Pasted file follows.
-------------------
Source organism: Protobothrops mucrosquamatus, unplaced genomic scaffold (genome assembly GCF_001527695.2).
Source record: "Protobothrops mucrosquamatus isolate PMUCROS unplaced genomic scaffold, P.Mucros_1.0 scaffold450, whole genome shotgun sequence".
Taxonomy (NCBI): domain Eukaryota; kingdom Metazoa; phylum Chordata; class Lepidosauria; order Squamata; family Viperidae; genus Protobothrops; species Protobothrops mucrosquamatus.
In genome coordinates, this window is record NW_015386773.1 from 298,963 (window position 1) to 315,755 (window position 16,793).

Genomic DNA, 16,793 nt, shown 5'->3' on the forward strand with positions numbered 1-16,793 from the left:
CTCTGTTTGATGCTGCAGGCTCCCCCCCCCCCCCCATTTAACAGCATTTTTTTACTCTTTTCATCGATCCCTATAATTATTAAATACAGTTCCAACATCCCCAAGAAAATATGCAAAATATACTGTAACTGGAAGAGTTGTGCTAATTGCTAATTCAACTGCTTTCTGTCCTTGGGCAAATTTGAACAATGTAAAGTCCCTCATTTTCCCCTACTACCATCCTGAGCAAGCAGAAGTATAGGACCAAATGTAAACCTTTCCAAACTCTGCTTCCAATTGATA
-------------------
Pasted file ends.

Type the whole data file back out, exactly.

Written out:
Source organism: Protobothrops mucrosquamatus, unplaced genomic scaffold (genome assembly GCF_001527695.2).
Source record: "Protobothrops mucrosquamatus isolate PMUCROS unplaced genomic scaffold, P.Mucros_1.0 scaffold450, whole genome shotgun sequence".
Taxonomy (NCBI): domain Eukaryota; kingdom Metazoa; phylum Chordata; class Lepidosauria; order Squamata; family Viperidae; genus Protobothrops; species Protobothrops mucrosquamatus.
In genome coordinates, this window is record NW_015386773.1 from 298,963 (window position 1) to 315,755 (window position 16,793).

Genomic DNA, 16,793 nt, shown 5'->3' on the forward strand with positions numbered 1-16,793 from the left:
CTCTGTTTGATGCTGCAGGCTCCCCCCCCCCCCCCATTTAACAGCATTTTTTTACTCTTTTCATCGATCCCTATAATTATTAAATACAGTTCCAACATCCCCAAGAAAATATGCAAAATATACTGTAACTGGAAGAGTTGTGCTAATTGCTAATTCAACTGCTTTCTGTCCTTGGGCAAATTTGAACAATGTAAAGTCCCTCATTTTCCCCTACTACCATCCTGAGCAAGCAGAAGTATAGGACCAAATGTAAACCTTTCCAAACTCTGCTTCCAATTGATA